August 4, 2013
By Judy Masterson
Lt. Gov. Sheila Simon visited North Chicago Friday — the final stop on an annual tour led by her office and the Illinois Institute for Rural Affairs in which a team of pollsters survey residents who live around military installations.
Dubbed the Defense and Local Community Listening Post, the event, held at North Chicago High School, drew about 40 people including a smattering of elected and education leaders who used electronic clickers to register their answers to questions about local employment opportunities and to rate satisfaction with infrastructure, local schools and quality of life.
Simon, who announced this week her intention to seek the Democratic nomination for state comptroller in the November 2014 election, said the posts, also held in Belleville and Moline, are helping to improve the quality of life in the state’s defense communities.
“One of the biggest concerns is treatment of children in military families, and particularly that they come and go with such great speed that we really need to do as much as we can to plan, knowing that kids are going to be coming and going,” Simon said. “We’ve done a lot as a state, but we’ve heard at each stop where there are more areas we can improve.”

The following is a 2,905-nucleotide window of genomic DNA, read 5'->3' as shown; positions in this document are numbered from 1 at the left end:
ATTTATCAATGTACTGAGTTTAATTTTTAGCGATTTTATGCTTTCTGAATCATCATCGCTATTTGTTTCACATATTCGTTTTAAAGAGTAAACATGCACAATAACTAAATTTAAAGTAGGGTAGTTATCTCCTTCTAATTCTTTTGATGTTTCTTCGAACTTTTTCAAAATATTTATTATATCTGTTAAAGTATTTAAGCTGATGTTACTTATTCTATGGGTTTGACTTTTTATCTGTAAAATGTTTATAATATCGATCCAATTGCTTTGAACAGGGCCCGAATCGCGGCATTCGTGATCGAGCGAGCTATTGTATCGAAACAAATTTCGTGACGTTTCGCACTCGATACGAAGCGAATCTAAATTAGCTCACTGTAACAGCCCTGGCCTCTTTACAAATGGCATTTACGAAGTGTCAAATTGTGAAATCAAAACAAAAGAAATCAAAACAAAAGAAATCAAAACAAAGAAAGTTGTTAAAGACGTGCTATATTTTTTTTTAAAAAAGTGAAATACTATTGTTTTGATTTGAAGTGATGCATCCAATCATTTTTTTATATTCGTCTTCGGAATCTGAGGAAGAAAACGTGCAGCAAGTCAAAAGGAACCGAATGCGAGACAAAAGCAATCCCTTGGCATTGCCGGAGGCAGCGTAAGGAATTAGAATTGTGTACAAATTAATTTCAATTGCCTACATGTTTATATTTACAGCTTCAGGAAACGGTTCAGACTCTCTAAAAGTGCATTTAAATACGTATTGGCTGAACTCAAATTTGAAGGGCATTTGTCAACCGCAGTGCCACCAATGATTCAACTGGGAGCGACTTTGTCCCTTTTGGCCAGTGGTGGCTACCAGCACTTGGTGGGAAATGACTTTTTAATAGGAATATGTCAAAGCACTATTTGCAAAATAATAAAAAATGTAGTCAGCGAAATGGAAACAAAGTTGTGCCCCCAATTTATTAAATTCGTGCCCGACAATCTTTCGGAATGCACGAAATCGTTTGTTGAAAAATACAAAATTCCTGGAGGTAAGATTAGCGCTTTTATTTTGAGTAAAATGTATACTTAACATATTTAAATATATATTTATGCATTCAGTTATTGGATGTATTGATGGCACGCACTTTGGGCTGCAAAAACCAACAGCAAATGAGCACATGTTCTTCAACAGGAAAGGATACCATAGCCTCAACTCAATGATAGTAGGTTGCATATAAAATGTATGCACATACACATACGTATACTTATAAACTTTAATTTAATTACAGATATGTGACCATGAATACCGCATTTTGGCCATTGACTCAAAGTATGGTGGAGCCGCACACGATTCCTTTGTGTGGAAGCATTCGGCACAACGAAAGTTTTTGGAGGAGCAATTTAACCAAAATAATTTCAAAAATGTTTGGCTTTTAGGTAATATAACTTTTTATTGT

Simon and the pollsters, furnished by Western Illinois University in DeKalb, home to the institute, moved from table to table during small group discussions. In the area of health, the survey revealed a low satisfaction with the availability of mental health services. On a scale of one to seven, with seven for extremely satisfied, the quality of local schools registered in the 3s, as did infrastructure. Sixty percent agreed that Naval Station Great Lakes, the country’s only Navy boot camp and that abuts North Chicago, benefits the community economically. But on the question of whether the military benefits surrounding quality of life, opinion was split, with 34 percent agreeing and 34 percent disagreeing or strongly disagreeing.
Simon, who supported the opening in 2012 of privately-operated charter school on Navy property, said she has discussed challenges faced by North Chicago public schools, from which Navy families have fled, with U.S. Sen. Dick Durbin. She said state schools Superintendent Chris Koch, who 13 months ago fired the North Chicago School Board and appointed two oversight panels to replace it, is also focused on District 187.
“We’re making sure the resources the state can provide are placed at the disposal of the schools,” she said. “The good news is we know what the challenges are. We’re still working on the improvements; that’s not going to be an overnight thing.”
North Chicago Mayor Leon Rockingham, sitting across from Simon, again floated his idea, in light of the persistent rejection of the city by grocery retailers, to open the Navy Commissary to the public, while only taxing those without military IDs.
Simon acknowledged the city’s struggle for economic development.
“In order for a base to be successful — we’re all federal taxpayers and we want things to work well and work efficiently — it has to be a community where people want to move,” she said. “Great Lakes hasn’t always been seen that way.”